Product: Stealth Core Head
Company: Easton Lacrosse
Price: $69.99-84.99 on Sportstop.com
Editor’s Note: Mark Powers of The Lacrosse Show stops by Sweet Sweet Lax to give the Core Head by Easton Lacrosse a very thorough review!
Thanks to Connor and the guys at Easton Lacrosse (EN: In the interest of full disclosure, Easton is an advertising partner of LAS), I recently had an opportunity to “demo” the new Easton Core Head. After playing with the head during the rigorous summer tournamanet/league scene, I can securely say that I put the head through its paces in order to give you guys an accurate review.
In the end… I was pleasantly surprised, and more importantly, very impressed! Let’s start with the overall asethic of the head itself and work from there.
To me, you can’t look at the Stealth Core and not think of some other, older, heads. Between the solid, singular piece of plastic in the sidewall and the cant of the head, it could almost be related to a Proton. However, the comparison really ends there.
As Connor pointed out in his introduction of the head, “Easton’s Stealth Head, and their original Launch head, were clearly used as the basis for this new Stealth Core head, and while the new head and the Launch head may look quite similar at first glance, the difference in head quality from year one to year two is staggering.” Truer words have never been spoken.
I had limited experience with the original Stealth and the Launch, and to be honest, for some reason I didn’t particularly care for the heads. As a defenseman, I thought they were a little too felxible for my taste. Also, the Launch’s flexible, moving throat piece was a little too wonky for me. It brought back bad memories of manufactruers’ past efforts with moving parts on a lacrosse head – think the STX Liquid.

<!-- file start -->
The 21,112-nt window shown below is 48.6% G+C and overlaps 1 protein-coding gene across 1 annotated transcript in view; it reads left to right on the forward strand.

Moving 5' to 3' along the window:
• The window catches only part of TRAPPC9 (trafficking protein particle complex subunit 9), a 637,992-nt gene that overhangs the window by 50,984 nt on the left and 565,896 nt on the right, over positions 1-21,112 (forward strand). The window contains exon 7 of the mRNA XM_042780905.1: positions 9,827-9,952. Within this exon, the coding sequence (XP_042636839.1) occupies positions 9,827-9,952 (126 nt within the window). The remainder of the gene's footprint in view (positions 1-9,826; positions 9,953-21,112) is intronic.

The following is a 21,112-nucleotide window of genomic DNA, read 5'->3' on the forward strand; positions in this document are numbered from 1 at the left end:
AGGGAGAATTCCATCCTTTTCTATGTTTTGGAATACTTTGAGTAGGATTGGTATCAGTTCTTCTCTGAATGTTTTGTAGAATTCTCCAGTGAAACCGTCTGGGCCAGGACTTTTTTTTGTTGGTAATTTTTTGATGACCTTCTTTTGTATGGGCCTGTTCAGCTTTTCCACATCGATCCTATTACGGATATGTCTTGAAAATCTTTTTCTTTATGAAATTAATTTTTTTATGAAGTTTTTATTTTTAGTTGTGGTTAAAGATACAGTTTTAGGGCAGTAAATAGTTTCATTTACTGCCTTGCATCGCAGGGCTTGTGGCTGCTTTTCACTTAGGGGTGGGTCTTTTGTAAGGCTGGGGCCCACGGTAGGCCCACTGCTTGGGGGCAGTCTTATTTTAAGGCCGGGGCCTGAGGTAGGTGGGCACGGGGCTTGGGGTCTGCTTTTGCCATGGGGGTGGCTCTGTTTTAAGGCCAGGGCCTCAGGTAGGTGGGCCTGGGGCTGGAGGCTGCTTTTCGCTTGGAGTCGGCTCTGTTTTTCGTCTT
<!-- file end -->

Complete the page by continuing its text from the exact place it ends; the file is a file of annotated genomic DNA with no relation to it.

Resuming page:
The Stealth Core head is so MUCH stiffer than the original and the flexible “Reflex Technology” is leaps and bounds from what it was on the Launch head; so much so that a fair comparison cannot even be made. Easton’s Reflex Technology allows you to dial in the exact amount of ‘deflection’ (a.k.a. Stiffness) that you want, meaning you can make quicker adjustments to fine-tune your speeed and accuracy on the fly.
I’ll also take Connor’s word for it that “There is thicker plastic in certain places, thinner plastic in others, and a reworked sidewall design that resulted in a much more solid feel. The yellow rubber piston is now locked into place (as is the screw and nut), and the head just feels much more rough and tumble.”
I completely agree with Connor. Having the ability to ‘lock down’ the yellow piston and adjust the head as you like is awesome! Major improvement. Especially as a defenseman, I’m looking for a stiff, consistent head, not something that will change-up on me.
To me, that is real eye-opener with this head; (other than the obvious yellow rubber piston that you don’t see on other heads) the stiffness. From its outward appearance, it does not seem super stiff and/or durable. The Stealth Core doesn’t exhibit the usual stiff head characteristics; a substantial and/or menacing sidewall ala the Revo, or significant plastic ala the old Brine MD or M1. In no way am I comparing the Stealth Core to those standard bearers of stiffness. No, no. Instead, I’m suggesting that the head is super-stiff in spite of its outward appearance.
The Stealth Core is so sleek and light that you would never expect is to pass the defense test. I think they must’ve used some new, more durable plastic throughout the head, not just in select areas as Connor suggested because the head is not bulky and it is that much stiffer than the previous offerings. In fact, the weight of the head was another surprise for me (especially when you consider the stiffness – strength to weight ratio here has got to be pretty impressive).